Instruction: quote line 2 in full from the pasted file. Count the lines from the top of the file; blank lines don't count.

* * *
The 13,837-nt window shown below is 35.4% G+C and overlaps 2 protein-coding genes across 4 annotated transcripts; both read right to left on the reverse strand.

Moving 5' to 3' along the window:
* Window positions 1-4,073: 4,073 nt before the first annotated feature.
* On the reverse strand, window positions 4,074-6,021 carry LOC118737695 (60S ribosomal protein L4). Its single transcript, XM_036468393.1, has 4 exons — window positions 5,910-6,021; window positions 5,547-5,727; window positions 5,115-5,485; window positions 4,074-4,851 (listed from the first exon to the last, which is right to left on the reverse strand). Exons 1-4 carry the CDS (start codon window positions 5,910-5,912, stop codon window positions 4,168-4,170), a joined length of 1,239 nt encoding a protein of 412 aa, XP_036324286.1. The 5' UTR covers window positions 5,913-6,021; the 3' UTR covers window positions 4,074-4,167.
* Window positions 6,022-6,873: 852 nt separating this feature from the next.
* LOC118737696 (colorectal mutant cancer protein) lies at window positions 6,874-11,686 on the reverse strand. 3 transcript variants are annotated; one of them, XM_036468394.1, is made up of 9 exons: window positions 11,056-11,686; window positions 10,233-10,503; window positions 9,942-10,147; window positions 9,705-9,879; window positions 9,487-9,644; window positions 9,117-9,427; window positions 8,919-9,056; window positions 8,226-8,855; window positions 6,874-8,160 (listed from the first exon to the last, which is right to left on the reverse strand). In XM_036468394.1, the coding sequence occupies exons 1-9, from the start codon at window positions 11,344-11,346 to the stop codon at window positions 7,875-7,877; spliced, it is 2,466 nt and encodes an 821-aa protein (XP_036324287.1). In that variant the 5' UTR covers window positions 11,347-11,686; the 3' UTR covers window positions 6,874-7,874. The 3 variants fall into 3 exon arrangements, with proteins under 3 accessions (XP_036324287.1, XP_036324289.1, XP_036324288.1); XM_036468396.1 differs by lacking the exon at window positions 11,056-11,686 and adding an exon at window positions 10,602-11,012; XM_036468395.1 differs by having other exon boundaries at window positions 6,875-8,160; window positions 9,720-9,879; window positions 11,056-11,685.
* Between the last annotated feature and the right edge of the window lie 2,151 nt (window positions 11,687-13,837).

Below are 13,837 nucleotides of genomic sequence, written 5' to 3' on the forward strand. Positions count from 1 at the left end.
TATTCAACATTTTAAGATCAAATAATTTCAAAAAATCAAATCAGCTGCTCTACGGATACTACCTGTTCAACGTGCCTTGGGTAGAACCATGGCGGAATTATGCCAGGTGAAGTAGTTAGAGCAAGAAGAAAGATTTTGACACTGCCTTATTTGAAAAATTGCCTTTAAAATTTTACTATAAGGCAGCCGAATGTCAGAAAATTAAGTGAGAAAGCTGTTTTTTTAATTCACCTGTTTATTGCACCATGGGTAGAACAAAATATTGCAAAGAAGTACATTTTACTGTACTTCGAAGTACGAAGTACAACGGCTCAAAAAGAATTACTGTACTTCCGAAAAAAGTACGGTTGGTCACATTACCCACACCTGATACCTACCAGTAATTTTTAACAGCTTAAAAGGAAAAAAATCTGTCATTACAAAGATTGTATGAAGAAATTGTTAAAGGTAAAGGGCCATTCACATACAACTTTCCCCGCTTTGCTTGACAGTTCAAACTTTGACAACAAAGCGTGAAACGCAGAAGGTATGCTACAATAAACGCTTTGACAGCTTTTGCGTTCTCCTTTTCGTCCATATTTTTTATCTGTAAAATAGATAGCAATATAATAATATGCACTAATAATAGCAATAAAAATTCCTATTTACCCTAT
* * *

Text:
Moving 5' to 3' along the window: